Senate Unanimously Approves Juneteenth as a Federal Holiday
The United States Capitol, center, the Library of Congress Jefferson Building, back left of the Capitol, Library of Congress Madison Building, back center of the Capitol, the Cannon House Office Building, back right of the Capitol, Longworth House Office Building, far right, Wednesday, May 31, 2006, in Washington. (AP Photo/Manuel Balce Ceneta)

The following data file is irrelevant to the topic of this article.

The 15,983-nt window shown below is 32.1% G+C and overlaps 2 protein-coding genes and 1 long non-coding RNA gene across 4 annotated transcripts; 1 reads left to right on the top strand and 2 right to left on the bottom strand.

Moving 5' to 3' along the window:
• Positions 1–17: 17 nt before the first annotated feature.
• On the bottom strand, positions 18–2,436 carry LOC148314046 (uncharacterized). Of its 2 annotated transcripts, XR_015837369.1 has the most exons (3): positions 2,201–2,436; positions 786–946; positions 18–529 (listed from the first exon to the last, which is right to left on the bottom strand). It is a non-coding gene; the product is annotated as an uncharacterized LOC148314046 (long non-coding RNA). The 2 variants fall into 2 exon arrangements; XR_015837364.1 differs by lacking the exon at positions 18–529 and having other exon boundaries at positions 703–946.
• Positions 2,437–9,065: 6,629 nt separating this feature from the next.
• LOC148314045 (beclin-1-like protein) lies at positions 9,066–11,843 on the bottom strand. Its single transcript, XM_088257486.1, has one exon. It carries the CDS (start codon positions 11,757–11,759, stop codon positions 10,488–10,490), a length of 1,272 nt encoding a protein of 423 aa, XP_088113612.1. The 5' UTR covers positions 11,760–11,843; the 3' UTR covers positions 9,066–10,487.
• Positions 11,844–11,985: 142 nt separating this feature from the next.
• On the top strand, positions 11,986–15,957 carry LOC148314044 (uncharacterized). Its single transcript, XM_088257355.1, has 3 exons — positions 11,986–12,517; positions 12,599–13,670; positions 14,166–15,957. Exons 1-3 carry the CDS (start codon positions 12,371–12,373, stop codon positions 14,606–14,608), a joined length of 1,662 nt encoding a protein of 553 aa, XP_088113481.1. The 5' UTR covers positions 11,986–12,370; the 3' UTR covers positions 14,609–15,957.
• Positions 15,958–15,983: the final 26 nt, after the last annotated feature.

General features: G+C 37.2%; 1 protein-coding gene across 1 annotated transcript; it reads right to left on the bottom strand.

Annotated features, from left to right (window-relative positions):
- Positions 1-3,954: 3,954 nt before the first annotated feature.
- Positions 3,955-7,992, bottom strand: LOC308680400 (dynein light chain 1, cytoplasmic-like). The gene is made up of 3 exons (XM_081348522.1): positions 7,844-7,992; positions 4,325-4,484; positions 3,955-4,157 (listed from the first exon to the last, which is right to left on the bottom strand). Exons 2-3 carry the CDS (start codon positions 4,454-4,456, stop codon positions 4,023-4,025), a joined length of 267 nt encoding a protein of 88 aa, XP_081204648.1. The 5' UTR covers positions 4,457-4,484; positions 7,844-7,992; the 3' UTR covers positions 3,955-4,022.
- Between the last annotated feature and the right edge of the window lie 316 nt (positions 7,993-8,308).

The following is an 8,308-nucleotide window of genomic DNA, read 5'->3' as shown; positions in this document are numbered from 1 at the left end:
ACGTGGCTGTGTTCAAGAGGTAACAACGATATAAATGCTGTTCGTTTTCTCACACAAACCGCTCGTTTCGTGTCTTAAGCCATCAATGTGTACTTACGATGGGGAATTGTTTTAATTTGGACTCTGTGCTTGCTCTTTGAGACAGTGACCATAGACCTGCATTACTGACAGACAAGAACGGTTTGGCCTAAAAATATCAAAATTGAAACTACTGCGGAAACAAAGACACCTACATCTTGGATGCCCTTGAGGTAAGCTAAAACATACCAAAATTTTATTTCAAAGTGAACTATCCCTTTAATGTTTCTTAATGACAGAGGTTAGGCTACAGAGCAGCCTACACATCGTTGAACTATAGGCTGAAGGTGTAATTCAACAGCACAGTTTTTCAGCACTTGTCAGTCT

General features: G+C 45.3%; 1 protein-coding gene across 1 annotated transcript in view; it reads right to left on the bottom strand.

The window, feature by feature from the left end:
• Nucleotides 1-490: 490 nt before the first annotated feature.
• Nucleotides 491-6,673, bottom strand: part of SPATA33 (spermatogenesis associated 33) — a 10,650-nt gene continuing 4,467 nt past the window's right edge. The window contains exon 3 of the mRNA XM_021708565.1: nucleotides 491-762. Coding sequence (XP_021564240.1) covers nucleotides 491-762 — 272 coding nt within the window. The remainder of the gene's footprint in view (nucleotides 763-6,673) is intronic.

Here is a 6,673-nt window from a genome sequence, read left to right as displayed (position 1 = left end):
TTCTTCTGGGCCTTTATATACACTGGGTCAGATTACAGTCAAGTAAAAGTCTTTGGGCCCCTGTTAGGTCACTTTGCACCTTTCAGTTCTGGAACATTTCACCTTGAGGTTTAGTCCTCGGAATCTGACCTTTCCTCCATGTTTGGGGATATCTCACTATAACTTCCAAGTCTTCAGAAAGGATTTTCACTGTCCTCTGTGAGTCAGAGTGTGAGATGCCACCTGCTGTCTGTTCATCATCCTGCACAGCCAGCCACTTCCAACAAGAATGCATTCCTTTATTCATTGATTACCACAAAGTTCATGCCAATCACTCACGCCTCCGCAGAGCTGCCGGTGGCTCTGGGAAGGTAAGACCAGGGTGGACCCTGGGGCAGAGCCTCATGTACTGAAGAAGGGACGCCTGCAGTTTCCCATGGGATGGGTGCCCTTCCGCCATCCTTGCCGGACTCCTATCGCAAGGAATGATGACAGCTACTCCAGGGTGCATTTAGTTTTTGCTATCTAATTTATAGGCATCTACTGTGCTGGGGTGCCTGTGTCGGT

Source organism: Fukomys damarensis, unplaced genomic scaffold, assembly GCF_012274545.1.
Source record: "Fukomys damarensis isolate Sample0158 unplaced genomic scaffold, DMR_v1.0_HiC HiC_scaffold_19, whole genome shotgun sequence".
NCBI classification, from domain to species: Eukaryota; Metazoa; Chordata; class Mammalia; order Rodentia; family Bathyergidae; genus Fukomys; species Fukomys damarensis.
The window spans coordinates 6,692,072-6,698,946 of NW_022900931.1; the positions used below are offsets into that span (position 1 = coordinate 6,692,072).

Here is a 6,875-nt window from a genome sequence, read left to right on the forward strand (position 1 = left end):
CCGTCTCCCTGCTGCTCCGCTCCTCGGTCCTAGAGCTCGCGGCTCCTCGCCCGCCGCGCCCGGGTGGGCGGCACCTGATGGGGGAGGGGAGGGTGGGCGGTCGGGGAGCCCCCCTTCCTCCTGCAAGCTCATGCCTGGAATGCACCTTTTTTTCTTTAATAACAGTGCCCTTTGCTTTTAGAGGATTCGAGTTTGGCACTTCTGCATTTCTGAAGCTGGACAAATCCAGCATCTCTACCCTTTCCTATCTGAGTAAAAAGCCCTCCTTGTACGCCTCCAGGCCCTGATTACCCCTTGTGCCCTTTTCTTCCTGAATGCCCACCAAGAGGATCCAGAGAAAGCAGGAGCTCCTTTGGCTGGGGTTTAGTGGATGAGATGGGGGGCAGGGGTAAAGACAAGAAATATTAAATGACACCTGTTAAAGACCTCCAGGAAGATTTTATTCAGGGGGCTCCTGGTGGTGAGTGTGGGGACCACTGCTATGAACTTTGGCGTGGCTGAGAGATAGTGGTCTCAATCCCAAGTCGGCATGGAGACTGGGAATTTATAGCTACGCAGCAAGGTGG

Senate Unanimously Approves Juneteenth as a Federal Holiday In a unanimous vote, the U.S. Senate on Tuesday passed a resolution that calls for making Juneteenth an official federal holiday. The June 19th holiday, which the bill establishes as “Juneteenth National Independence Day,” commemorates the 1865 arrival of Major General Gordon Granger in Galveston, Texas, where he announced the end of slavery. Texas declared Juneteenth a state holiday in 1980, and every other state except South Dakota eventually followed. However, only a few of them have made it a paid holiday. Once the bill clears the House and the President’s desk, Juneteenth National Independence Day will become the 12th federally observed holiday in the U.S.. Why has it taken so long for the U.S. to officially recognize the end of slavery?

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